How are you supporting wireless connectivity for your users during COVID-19?

We have a lot of different types of professionals here in the MetaGeek Community. Some of us are IT professionals at large campuses or communities, some are IT-by-default (you take care of the WiFi because no one else will), and some of you are just trying to get good WiFi at home while you’re trying to homeschool your kids during school closures.

We all have two things in common, though:

  1. We’re all being affected by this pandemic.
  2. We care about having good WiFi for ourselves and our users.

I’ve been reading about how school districts, libraries, and even retail businesses are providing parking lot WiFi for their users. Some schools are even sending home mobile hotspots for students with no WiFi at home but need to learn online. I’m interested to know…

How are you (or your company) keeping WiFi running during this time when WiFi is more important than ever?

Additionally, what help do you need or what questions do you have?

We have hundreds of WiFi people in this community, and I bet one of us can help you!

Basically not doing anything. Campus is closed, doors are secured and only a few people that have card or key access can even be on campus. About 30% of whats “on wifi” are fixed items like displays, TVs and such. Res Halls are only occupied by students with no place to go and all that is 3rd party managed, so not an issue for campus IT. Basically, it’s a good time to push updates for equipment. At the house we have a 1G fiber uplink and plenty of wifi for work/school from home.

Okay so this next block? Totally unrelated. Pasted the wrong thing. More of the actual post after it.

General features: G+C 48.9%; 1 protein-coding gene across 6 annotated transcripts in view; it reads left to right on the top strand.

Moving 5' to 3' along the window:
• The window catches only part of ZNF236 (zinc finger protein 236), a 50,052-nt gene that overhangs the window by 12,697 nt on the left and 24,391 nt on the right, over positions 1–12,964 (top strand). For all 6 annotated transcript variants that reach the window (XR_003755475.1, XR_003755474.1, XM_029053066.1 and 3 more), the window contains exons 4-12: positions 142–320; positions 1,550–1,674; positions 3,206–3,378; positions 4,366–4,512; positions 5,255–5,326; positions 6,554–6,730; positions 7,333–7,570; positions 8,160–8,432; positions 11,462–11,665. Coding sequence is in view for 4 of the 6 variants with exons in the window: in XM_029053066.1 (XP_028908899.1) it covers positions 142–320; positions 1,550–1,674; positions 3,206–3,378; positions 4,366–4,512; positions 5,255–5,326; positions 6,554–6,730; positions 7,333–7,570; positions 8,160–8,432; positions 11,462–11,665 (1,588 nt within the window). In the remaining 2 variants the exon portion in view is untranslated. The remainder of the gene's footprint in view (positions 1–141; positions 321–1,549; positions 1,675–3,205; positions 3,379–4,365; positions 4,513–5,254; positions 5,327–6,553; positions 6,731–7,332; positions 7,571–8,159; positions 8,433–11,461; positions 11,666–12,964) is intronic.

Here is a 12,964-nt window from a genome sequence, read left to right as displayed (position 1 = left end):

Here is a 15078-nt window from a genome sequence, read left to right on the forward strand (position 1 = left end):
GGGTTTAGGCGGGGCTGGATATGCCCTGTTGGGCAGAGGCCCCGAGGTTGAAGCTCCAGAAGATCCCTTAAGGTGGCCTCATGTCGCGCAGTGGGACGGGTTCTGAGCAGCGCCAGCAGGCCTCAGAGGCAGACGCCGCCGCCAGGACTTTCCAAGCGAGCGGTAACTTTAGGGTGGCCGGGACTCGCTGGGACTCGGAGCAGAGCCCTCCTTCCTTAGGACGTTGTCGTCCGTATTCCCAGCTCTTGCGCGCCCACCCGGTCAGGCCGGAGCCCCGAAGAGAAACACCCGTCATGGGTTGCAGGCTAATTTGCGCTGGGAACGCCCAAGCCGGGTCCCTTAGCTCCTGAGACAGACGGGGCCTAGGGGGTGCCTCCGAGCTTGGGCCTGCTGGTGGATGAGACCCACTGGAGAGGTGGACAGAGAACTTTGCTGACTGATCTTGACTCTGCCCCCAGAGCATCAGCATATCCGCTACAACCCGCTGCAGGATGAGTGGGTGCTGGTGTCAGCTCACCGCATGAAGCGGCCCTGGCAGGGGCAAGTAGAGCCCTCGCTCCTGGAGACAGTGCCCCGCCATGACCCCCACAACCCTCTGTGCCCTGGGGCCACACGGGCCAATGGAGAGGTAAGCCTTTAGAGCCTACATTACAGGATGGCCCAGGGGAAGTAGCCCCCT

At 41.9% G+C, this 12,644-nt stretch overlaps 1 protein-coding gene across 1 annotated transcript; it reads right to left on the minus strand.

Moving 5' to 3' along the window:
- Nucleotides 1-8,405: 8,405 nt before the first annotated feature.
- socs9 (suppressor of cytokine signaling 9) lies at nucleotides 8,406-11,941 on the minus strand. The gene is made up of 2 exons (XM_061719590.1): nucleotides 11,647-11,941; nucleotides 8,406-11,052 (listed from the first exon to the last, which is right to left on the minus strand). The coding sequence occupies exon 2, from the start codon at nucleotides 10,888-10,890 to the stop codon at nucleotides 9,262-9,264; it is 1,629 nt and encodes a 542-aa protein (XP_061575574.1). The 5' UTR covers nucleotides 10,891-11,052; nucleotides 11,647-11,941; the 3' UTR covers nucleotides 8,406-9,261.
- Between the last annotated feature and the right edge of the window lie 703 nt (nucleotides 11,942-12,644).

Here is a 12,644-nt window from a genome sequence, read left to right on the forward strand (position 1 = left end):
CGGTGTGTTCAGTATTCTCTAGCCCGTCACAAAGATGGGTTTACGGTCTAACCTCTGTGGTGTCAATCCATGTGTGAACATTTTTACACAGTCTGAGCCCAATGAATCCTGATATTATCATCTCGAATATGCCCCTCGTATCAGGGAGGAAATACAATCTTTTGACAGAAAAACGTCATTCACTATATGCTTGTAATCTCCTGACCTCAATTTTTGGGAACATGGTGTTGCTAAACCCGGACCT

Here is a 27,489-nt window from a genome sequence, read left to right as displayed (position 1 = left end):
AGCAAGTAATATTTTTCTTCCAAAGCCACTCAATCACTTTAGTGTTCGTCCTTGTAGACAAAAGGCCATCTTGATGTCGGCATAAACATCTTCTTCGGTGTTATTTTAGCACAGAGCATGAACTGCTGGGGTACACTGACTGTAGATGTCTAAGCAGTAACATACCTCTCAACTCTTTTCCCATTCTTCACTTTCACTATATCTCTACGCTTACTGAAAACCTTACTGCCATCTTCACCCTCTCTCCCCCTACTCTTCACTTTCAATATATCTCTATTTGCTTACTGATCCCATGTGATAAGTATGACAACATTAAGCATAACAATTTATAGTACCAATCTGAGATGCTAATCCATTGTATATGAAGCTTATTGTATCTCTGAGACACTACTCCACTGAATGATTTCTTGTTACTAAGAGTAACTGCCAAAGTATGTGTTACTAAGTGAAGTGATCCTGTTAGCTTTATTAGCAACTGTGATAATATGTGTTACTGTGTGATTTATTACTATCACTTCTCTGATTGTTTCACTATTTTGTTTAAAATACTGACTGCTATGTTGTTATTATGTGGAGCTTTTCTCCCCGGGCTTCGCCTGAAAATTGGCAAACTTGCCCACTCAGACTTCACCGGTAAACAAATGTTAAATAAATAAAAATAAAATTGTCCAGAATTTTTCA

@ckelly Fiber at home? You lucky duck! I’m sporting Centurylink DSL at home. :see_no_evil:

Yeah, I figured now probably would be a good time for equipment upgrades since campuses are mostly empty. Do you end up having to go on campus for that type of stuff much, or are you able to do at lot of it from home?

We were on Windstream DSL for a long time, and they were in the process of hanging fiber on the poles here. But another, and local, company got here first with the light pipe. There were some startup issues for the first couple of months during build out but it’s been good since then - almost a year now. And in a city of 2600 people in west Texas no less. Never thought I’d see that.

The good thing about working from home and buildings being 99% empty is being able to load updates and reload switches pretty much during normal hours. The down side of course is that any fail initiates a 20 mile drive to go on-site to fix the screw up.